You turned four months old yesterday. Four beautiful months have flown by. Other than the two weeks at the end of May when I returned to work, each day has been spent nursing, getting to know one another, laughing, crying, nursing some more, napping, not napping, nursing again, finding our harmony in the ebb and flow of short days and long nights.
Tomorrow I return to work, and I miss you already.
I am becoming brave. Facing fears. You are growing big. Becoming a smiling, screeching little girl. (Yes, in the past week you have found your voice and your crescendos of “talking” sound very much like a baby pterodactyle has taken up residence in our home.)
While I know that you will play and laugh all day without me, my heart will break this week and every week after. Probably for the rest of my life. There will always be a little of letting go in our relationship, as you fulfill your destiny and I bravely parent the miracle that you are.
Perhaps this realization will help me to trust God with your future. I have been holding on so tightly, but in the late hours of one evening this past week I found myself on my knees once again surrendering you to your Heavenly Father. I can’t imagine losing you, and that fear has kept me from dedicating your days to a future I can’t control.
Your beauty astounds me. You have long, dark eyelashes and olive-tinted skin so much like your daddy. Yet, it looks like you may have my blue eyes and reddish-tinted hair. You are now in the 52nd percentile for height at 24.5 inches and in the 17th percentile for weight at 12.5 pounds. You certainly don’t ever miss a meal.
Lately, you have figured out how to charm your way into our bed, and you sleep much longer and more deeply when you are cuddled between your parents. As I will soon spend many of your waking hours at work, I haven’t fought this new habit, but rather cherished the moments of watching you drift off to sleep with one hand stretched out toward me. This morning, you woke up screeching/cooing in delight, and we spent many minutes kissing and talking and making the bed together. Sacred minutes.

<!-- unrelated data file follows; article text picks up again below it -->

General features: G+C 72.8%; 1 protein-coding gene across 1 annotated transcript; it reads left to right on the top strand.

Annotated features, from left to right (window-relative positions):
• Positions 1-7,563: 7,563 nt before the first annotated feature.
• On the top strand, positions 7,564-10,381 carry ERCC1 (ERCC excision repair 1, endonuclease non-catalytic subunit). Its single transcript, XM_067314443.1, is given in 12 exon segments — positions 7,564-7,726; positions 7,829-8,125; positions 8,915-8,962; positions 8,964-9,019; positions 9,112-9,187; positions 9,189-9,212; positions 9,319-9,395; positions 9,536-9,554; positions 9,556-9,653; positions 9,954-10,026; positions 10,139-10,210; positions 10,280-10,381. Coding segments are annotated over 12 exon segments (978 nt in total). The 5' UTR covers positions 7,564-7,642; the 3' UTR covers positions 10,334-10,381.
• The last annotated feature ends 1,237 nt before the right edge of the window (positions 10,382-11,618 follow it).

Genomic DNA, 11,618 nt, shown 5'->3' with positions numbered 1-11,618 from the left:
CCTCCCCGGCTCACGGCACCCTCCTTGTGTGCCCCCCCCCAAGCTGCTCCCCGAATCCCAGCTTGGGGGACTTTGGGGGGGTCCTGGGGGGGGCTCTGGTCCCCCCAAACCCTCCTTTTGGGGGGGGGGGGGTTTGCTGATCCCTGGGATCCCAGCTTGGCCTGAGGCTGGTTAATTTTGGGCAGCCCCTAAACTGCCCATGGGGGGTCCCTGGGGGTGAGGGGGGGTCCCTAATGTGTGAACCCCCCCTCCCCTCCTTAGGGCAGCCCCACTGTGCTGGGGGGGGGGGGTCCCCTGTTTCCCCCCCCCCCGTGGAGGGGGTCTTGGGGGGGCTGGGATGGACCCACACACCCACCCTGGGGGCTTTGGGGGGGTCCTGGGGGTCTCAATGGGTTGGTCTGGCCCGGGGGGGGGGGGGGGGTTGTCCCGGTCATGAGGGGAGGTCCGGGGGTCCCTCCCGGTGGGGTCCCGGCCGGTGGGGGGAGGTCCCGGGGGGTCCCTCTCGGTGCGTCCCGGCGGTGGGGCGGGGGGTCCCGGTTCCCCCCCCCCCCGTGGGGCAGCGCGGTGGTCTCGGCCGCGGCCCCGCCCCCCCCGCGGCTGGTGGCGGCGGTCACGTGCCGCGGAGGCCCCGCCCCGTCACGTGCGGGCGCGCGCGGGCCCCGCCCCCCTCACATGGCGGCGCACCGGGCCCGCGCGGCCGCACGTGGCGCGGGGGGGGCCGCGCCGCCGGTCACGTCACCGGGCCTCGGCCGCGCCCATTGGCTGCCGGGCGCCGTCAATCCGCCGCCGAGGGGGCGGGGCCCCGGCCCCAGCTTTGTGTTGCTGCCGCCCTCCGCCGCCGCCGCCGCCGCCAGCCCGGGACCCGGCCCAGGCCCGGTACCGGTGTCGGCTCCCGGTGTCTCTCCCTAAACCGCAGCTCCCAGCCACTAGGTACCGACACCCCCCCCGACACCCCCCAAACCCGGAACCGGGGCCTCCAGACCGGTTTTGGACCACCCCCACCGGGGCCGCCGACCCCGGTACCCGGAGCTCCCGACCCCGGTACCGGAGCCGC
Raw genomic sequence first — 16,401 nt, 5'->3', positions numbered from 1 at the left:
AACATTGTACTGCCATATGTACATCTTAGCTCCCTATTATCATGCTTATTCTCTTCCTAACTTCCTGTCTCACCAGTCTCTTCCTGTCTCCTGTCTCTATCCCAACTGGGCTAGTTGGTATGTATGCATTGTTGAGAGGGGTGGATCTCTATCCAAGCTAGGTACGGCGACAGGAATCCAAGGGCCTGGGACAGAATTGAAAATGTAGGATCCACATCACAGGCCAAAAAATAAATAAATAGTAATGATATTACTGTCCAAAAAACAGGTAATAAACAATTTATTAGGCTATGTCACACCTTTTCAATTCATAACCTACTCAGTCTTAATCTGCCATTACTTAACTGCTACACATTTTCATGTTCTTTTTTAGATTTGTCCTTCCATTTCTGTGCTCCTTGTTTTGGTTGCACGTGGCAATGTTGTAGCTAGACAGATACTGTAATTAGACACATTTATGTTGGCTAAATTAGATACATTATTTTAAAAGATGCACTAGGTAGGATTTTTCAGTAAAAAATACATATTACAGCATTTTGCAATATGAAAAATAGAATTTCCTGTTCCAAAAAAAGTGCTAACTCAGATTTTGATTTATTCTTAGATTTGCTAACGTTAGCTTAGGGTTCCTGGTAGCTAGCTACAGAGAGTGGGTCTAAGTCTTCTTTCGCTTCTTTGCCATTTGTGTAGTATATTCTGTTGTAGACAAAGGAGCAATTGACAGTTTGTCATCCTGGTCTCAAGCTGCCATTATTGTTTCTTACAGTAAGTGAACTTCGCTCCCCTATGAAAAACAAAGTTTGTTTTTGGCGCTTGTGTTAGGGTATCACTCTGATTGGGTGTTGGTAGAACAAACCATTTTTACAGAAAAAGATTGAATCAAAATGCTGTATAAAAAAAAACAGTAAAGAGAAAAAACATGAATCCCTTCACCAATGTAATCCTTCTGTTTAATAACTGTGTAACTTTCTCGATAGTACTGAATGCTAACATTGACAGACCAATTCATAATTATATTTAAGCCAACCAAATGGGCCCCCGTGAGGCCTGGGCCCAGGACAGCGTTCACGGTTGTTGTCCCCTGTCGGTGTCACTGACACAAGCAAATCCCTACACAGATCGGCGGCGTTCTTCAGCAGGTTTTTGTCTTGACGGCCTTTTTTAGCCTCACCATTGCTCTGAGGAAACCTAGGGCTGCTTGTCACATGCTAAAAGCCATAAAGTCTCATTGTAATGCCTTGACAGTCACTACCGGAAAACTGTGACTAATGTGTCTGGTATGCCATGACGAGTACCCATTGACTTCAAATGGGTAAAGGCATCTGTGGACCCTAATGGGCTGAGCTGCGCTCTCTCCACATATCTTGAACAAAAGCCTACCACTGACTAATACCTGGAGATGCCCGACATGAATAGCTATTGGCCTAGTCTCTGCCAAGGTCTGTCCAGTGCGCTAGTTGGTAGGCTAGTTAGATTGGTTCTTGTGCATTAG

Your mommy is learning to find her value in things other than productivity and routine. In things other than household chores and exercise. Yesterday, my one goal was to snuggle you after you had vaccines. We spent hours in bed together. I’ve started to see a professional counselor to deal with postpartum depression and associated issues from my past that are now rearing their ugly heads. I don’t have the emotional or physical energy to deal with these issues on my own and am choosing to admit my weakness. In doing so, I’m finding strength. Strength to bravely face a host of unknown tomorrows. Strength to make one goal each day that I can successfully accomplish by the time darkness sets in. Strength to combat childhood lies with God’s truth. Strength to make a new mantra: “I am not a failure. I am not a failure. I am not a failure.” Even my to-do lists look radically different, and I often only wash my hair once or twice a week. Thank goodness for ponytails and dry shampoo and sleepy eyes that don’t look in the mirror much anyway.
Our family is not a failure. We may be living in a home not our own. We may be living on a budget that doesn’t really exist right now. We may be pulled in every which direction. But, we are not a failure. We are a precious trio that together will do great things. We can live in a state of amazing grace even now. Even today. Even tomorrow.